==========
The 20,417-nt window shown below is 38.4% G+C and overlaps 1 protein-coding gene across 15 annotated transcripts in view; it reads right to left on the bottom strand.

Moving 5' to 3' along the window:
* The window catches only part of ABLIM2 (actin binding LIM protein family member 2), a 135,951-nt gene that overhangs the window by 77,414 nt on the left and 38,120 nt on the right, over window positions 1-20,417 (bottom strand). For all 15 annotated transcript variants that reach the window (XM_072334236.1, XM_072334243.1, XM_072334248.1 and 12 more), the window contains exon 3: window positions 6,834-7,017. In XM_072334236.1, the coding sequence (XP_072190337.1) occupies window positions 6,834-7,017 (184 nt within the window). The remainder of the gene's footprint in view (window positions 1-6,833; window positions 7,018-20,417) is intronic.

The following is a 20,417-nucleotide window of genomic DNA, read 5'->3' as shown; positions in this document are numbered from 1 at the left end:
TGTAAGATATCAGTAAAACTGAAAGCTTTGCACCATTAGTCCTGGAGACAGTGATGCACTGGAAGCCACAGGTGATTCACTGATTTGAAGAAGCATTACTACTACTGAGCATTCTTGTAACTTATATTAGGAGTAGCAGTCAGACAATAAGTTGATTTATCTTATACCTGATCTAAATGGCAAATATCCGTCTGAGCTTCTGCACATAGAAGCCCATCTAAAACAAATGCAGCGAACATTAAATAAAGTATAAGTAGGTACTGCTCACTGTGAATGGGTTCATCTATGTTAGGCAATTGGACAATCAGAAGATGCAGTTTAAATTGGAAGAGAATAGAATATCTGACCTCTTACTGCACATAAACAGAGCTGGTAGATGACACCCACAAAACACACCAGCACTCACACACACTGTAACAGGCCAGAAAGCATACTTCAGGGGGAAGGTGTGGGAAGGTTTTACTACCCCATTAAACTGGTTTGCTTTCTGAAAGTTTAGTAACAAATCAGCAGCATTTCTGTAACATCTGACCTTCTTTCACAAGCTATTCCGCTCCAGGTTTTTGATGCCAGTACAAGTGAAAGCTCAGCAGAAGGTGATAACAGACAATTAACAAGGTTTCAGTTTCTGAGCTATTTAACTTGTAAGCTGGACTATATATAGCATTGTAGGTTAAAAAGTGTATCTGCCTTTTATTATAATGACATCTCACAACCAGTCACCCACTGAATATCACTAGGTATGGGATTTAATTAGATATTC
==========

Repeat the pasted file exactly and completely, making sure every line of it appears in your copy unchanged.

The 20,417-nt window shown below is 38.4% G+C and overlaps 1 protein-coding gene across 15 annotated transcripts in view; it reads right to left on the bottom strand.

Moving 5' to 3' along the window:
* The window catches only part of ABLIM2 (actin binding LIM protein family member 2), a 135,951-nt gene that overhangs the window by 77,414 nt on the left and 38,120 nt on the right, over window positions 1-20,417 (bottom strand). For all 15 annotated transcript variants that reach the window (XM_072334236.1, XM_072334243.1, XM_072334248.1 and 12 more), the window contains exon 3: window positions 6,834-7,017. In XM_072334236.1, the coding sequence (XP_072190337.1) occupies window positions 6,834-7,017 (184 nt within the window). The remainder of the gene's footprint in view (window positions 1-6,833; window positions 7,018-20,417) is intronic.

The following is a 20,417-nucleotide window of genomic DNA, read 5'->3' as shown; positions in this document are numbered from 1 at the left end:
TGTAAGATATCAGTAAAACTGAAAGCTTTGCACCATTAGTCCTGGAGACAGTGATGCACTGGAAGCCACAGGTGATTCACTGATTTGAAGAAGCATTACTACTACTGAGCATTCTTGTAACTTATATTAGGAGTAGCAGTCAGACAATAAGTTGATTTATCTTATACCTGATCTAAATGGCAAATATCCGTCTGAGCTTCTGCACATAGAAGCCCATCTAAAACAAATGCAGCGAACATTAAATAAAGTATAAGTAGGTACTGCTCACTGTGAATGGGTTCATCTATGTTAGGCAATTGGACAATCAGAAGATGCAGTTTAAATTGGAAGAGAATAGAATATCTGACCTCTTACTGCACATAAACAGAGCTGGTAGATGACACCCACAAAACACACCAGCACTCACACACACTGTAACAGGCCAGAAAGCATACTTCAGGGGGAAGGTGTGGGAAGGTTTTACTACCCCATTAAACTGGTTTGCTTTCTGAAAGTTTAGTAACAAATCAGCAGCATTTCTGTAACATCTGACCTTCTTTCACAAGCTATTCCGCTCCAGGTTTTTGATGCCAGTACAAGTGAAAGCTCAGCAGAAGGTGATAACAGACAATTAACAAGGTTTCAGTTTCTGAGCTATTTAACTTGTAAGCTGGACTATATATAGCATTGTAGGTTAAAAAGTGTATCTGCCTTTTATTATAATGACATCTCACAACCAGTCACCCACTGAATATCACTAGGTATGGGATTTAATTAGATATTC